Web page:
The bankruptcy courts use the Public Access to Court Electronic Records (PACER) system to manage case filings. In order for an individual to access the bankruptcy records, he or she must obtain a PACER account and pay the necessary fees. Additionally, another party could appear in person at the courthouse and request to see your file, but most people will not make the effort to do so.

Finally, some states still publish bankruptcy filing notices in legal publications, but these notices are typically only read by lawyers. Additionally, these notices only list the debtor’s last name, the case number, and when a hearing is scheduled. This minimal amount of information would require an interested party to conduct further investigation to learn more about your bankruptcy case.

It should be noted that all of your creditors will be provided written notice of your Chapter 7 or Chapter 13 filing. This means that if you owe money to your employer, your employer will be given notice of your case. Also, if you file a Chapter 13 and you your repayment plan payments are made by automatic deductions from your paycheck, your employer will learn about your filing.

If you have questions about filing for bankruptcy protection, we have the answers. Call us today to schedule your initial consultation. Our office is located in Melbourne, but we proudly serve individuals and businesses across the State of Florida.


What Happens to My Inheritance if I File Bankruptcy?

Inheritance pic

If you are considering filing a personal bankruptcy, there are many factors that should be considered. The more time and planning you put into your filing, the greater your chance of success.

One factor many people do not consider is whether they will be receiving an inheritance in the near future. If an inheritance is a possibility, it is important to understand how the timing of your bankruptcy case could impact it. The date your bankruptcy is closed and the date the estate of your loved one is settled will not impact you. In contrast, your bankruptcy petition date and the date the deceased died are important.

If you inherit money or assets from the deceased within 180 days of filing a Chapter 7 bankruptcy petition, the inherited money or assets can be included in your bankruptcy case. In other words, the inheritance may be administered and used to pay your creditors.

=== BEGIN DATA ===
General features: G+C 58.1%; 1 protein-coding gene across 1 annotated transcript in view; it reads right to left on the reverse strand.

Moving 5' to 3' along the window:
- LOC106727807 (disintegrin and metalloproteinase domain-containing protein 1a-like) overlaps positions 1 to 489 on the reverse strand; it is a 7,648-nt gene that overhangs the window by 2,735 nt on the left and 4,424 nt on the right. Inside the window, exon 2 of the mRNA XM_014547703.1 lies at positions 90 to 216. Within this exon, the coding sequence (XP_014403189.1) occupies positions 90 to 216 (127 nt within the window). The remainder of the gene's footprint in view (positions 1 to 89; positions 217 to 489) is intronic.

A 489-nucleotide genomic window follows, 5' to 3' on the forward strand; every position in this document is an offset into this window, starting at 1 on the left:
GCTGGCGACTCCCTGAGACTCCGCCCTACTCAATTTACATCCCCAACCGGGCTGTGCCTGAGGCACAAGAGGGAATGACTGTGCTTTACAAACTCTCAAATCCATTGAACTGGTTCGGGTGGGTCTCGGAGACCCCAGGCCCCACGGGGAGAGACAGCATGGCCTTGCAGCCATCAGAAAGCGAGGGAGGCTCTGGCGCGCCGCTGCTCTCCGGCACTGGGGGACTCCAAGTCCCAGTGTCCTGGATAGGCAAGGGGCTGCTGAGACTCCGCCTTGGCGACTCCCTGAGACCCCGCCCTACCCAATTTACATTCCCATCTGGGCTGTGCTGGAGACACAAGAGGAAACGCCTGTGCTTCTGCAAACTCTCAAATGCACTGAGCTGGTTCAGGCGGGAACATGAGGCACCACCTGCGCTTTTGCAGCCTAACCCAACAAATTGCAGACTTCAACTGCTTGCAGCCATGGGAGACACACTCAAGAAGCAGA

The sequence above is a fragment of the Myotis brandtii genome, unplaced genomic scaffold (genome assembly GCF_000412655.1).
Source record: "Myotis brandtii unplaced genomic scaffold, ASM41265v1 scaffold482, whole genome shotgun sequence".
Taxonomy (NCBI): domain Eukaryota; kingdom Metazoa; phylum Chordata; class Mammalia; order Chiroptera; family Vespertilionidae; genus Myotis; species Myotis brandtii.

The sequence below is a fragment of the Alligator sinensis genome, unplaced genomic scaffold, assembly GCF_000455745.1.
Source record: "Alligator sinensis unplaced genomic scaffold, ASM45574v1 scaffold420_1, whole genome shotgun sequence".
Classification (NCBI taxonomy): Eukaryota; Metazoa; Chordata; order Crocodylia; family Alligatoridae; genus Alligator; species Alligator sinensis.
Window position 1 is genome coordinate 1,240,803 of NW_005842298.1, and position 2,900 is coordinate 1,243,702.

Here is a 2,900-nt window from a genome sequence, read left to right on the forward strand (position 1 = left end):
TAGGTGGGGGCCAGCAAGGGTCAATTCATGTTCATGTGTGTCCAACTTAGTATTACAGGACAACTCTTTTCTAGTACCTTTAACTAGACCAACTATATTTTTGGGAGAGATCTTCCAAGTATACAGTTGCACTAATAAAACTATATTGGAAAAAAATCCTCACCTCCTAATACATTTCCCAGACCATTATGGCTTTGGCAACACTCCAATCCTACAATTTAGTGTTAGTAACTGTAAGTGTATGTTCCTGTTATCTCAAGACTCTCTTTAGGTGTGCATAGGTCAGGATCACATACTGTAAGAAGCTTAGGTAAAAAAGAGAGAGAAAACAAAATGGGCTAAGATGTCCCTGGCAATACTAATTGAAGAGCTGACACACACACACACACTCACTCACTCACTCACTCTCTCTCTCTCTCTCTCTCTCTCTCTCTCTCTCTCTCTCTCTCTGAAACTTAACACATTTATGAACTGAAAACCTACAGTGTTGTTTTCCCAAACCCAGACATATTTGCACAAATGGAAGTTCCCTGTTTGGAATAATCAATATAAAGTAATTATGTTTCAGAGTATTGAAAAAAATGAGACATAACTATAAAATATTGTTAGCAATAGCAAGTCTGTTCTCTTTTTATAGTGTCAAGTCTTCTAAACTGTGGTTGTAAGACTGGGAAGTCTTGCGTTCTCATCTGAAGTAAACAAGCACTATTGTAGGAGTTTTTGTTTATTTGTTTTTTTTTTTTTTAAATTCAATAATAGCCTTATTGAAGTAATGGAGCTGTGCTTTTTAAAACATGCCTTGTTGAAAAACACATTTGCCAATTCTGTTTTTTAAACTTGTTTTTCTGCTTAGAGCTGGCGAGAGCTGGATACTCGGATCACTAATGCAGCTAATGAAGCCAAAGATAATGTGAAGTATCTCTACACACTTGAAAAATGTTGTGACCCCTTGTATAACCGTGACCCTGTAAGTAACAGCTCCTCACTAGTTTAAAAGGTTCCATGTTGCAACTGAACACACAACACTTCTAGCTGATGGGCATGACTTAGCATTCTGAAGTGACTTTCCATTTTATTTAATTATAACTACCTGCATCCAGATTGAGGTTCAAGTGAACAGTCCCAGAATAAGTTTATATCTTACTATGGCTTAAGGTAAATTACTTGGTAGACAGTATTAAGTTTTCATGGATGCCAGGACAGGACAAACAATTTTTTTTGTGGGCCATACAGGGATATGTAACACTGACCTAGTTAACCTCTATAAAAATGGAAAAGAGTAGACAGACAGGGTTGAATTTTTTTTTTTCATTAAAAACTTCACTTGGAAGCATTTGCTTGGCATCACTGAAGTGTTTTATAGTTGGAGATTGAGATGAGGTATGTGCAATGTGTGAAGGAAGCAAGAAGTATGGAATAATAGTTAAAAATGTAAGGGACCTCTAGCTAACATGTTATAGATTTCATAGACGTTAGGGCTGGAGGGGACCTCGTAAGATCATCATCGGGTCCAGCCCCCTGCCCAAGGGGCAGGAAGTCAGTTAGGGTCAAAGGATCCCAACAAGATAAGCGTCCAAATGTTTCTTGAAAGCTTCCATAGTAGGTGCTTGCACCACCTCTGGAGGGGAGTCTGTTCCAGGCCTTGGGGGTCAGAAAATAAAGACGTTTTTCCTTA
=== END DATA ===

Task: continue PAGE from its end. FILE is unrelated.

In a Chapter 13 case, your inheritance will be handled differently. A debtor that inherits within 180 days of filing the bankruptcy petition will have the inheritance considered by the court in determining the amount the debtor must pay into the Chapter 13 plan to pay your creditors. In some instances, an inheritance that is received after the 180 day time period has run may still be considered property of your bankruptcy estate.

The above is a general summary of what should be considered in determining the best time to file your bankruptcy case. If you believe you may be inheriting a substantial amount in the near future, it is imperative that you contact us to consider all of your legal options.

The legal team at Faro & Crowder is ready to help. Our office is located in Melbourne, but we proudly serve businesses across the State of Florida.


Marriage or Bankruptcy – Which Should Come First?

If you are drowning in debt and planning to get married soon, you should not only discuss your finances with your fiancé, but also with one of our experienced lawyers. We can help you determine the best timing for the filing of your bankruptcy and your marriage.

Bky or Marriage pic

When you file a Chapter 7 or Chapter 13 case, you can discharge or eliminate the majority (if not all) of your debt. This includes credit card bills, medical debt, and a wide variety of other types of debt. Thus, filing a case before you get married can help you start your life together with a fresh financial start. It is important to understand that if your credit score is already low due to your delinquent accounts, filing for bankruptcy will probably not have a significant impact on your score.

After you have completed your bankruptcy case and discharged your debt, you can immediately start working to rebuild your credit score. Many of our clients are surprised to learn that with time and hard work, they are able to improve their credit score quicker than they expected.

If you don’t want to enter your marriage with the burden of your debt on your shoulders, contact us to discuss how a Chapter 7 or Chapter 13 can help you. We understand that planning for your wedding day is important, but let us assist you with planning for your financial future and get your marriage off to a solid start!

Contact a Brevard County Bankruptcy Attorney at Faro & Crowder, PA

If you are interested in learning more about how a bankruptcy filing will impact your debt, contact Faro Crowder, PA to schedule an appointment. We are located in Melbourne, Florida on Sarno Road and serve residents and businesses of the Space Coast and Brevard County.

Services Areas

We provide services throughout Central Florida including: Melbourne, Titusville, Palm Bay, Merritt Island, Cocoa, Cocoa Beach, Satellite Beach, West Melbourne, Cape Canaveral, Viera and Eau Gallie.

Get In Touch with Faro & Crowder, PA

Faro & Crowder, PA
Phone: 321-784-8158
Address:
1801 N. Sarno Road, Suite 01
Melbourne, FL 32935
Email: info@farolaw.com

The information on this blog or any blog is not intended as, and should not be taken as, legal advice.

Contact Us For A Free Consultation






css.php